After five years of development and about 40,000 tests worldwide, the smartphone-powered eye-test devices developed by MIT spinout EyeNetra is coming to hospitals, optometric clinics, optical stores, and even homes nationwide.
But on the heels of its commercial release, EyeNetra says it’s been pursuing opportunities to collaborate with virtual-reality companies seeking to use the technology to develop “vision-corrected” virtual-reality displays.
“As much as we want to solve the prescription glasses market, we could also [help] bring virtual reality to the masses,” says EyeNetra co-founder Ramesh Raskar, an associate professor of media arts and sciences at the MIT Media Lab who co-invented the device.
The device, called Netra, is a plastic, binocular-like headset. Users attach a smartphone, with the startup’s app, to the front and peer through the headset at the phone’s display. Patterns, such as separate red and green lines or circles, appear on the screen. The user turns a dial to align the patterns and pushes a button to lock them in place. After eight interactions, the app calculates the difference between what the user sees as “aligned” and the actual alignment of the patterns. This signals any refractive errors, such as nearsightedness, farsightedness, and astigmatism. The app then displays the refractive powers, axis of astigmatism, and pupillary distance required for eyeglasses prescriptions.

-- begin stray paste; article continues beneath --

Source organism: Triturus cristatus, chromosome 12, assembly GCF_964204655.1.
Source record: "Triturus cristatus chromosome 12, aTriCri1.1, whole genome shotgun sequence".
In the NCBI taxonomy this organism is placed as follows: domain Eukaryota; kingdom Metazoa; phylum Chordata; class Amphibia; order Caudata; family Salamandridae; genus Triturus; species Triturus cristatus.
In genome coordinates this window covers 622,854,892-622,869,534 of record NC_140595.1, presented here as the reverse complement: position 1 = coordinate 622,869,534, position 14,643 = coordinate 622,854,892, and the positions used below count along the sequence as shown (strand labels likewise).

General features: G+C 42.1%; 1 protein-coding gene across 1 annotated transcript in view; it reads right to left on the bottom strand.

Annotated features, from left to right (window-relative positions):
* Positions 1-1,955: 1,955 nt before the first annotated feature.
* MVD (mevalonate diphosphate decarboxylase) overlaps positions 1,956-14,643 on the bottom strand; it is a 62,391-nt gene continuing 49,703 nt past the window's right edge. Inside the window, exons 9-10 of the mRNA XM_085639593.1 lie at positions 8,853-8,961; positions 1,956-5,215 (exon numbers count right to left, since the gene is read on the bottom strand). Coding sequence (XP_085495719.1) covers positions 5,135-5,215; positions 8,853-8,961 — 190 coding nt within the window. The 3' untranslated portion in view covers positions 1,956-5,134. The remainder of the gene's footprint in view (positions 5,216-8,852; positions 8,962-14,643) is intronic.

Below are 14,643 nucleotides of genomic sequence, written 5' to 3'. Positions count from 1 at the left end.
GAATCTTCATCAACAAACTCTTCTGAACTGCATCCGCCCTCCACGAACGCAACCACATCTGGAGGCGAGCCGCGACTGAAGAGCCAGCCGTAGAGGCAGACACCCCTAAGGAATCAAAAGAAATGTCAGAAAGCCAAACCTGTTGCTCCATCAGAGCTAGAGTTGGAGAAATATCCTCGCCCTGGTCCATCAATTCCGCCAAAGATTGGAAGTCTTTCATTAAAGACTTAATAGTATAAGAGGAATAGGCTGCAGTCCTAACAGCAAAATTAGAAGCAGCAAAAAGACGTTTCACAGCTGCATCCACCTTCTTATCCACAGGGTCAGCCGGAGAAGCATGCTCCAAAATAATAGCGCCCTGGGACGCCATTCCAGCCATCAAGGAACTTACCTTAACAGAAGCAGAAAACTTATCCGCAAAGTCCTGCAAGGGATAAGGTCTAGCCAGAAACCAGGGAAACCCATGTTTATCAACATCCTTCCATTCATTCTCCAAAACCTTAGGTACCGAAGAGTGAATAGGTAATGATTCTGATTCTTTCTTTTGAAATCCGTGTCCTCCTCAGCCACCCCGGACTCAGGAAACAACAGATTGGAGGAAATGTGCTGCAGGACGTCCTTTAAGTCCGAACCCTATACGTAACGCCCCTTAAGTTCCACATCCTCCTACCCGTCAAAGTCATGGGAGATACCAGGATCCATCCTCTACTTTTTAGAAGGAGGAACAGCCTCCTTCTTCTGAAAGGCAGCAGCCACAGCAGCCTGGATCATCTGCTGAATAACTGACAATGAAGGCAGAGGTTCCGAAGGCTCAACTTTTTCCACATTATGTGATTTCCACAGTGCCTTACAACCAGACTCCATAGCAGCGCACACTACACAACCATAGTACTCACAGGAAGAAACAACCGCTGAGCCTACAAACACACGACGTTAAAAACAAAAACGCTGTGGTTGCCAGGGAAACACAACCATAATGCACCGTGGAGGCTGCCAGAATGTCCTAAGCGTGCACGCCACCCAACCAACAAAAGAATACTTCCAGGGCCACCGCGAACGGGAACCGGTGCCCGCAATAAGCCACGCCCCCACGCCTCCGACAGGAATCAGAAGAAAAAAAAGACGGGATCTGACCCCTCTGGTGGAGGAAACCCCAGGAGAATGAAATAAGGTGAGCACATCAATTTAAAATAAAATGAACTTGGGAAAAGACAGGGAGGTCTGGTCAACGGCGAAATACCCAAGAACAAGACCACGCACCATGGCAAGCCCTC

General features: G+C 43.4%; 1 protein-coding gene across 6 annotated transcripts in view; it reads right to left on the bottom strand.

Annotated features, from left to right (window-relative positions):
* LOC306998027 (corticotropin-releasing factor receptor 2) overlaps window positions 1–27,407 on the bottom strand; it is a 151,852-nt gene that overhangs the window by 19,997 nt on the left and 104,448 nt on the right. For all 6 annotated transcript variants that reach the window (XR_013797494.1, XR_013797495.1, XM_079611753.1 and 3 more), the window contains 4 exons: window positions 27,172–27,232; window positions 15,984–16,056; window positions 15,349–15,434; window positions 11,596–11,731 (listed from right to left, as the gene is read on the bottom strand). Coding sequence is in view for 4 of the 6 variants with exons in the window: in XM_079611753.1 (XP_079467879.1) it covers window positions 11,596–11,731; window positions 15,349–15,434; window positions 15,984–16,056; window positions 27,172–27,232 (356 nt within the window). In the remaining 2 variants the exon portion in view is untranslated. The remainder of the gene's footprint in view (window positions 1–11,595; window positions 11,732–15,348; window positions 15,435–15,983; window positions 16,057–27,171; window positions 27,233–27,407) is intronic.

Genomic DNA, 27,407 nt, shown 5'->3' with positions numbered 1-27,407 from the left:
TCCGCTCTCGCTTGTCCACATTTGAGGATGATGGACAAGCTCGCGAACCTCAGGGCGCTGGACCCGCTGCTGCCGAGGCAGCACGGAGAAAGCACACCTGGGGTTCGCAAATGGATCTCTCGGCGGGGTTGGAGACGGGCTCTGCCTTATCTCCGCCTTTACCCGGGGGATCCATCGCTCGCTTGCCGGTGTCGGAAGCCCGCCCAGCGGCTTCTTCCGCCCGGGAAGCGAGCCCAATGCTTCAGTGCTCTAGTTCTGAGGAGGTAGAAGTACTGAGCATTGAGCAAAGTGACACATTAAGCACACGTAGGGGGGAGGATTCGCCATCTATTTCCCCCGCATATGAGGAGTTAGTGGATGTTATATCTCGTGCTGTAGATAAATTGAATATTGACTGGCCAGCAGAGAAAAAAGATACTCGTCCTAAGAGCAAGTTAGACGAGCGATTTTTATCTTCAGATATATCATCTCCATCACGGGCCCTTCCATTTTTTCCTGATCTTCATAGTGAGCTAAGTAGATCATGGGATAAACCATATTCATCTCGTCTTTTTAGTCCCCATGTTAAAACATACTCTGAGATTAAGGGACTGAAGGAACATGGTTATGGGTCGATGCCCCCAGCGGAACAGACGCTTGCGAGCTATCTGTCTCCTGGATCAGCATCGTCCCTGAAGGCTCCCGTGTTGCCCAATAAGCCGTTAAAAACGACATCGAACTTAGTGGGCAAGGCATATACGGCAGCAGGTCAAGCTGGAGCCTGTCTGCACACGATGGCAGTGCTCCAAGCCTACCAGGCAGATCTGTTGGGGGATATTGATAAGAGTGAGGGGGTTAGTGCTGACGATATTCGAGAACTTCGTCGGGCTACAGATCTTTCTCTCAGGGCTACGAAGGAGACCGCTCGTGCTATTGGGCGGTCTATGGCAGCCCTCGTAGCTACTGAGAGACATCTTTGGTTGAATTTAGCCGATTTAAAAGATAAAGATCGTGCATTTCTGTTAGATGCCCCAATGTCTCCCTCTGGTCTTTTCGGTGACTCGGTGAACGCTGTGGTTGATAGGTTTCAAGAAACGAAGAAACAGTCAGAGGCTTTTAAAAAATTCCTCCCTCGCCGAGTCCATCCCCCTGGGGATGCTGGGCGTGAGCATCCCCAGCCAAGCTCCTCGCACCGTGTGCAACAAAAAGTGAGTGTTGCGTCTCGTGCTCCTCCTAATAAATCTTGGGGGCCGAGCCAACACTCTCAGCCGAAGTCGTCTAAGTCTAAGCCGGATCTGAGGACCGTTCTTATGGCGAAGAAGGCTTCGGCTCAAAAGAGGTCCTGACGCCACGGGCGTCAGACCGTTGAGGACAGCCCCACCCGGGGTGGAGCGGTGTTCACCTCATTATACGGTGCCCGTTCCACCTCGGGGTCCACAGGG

In April, the startup launched Blink, an on-demand refractive test service in New York, where employees bring the startup's optometry tools, including the Netra device, to people’s homes and offices. In India, EyeNetra has launched Nayantara, a similar program to provide low-cost eye tests to the poor and uninsured in remote villages, far from eye doctors. Both efforts used EyeNetra’s suite of tools, now available for eye-care providers worldwide.
According to the World Health Organization, uncorrected refractive errors are the world’s second-highest cause of blindness. EyeNetra originally invented the device for the developing world — specifically, for poor and remote regions of Africa and Asia, where many people can’t find health care easily. India alone has around 300 million people in need of eyeglasses.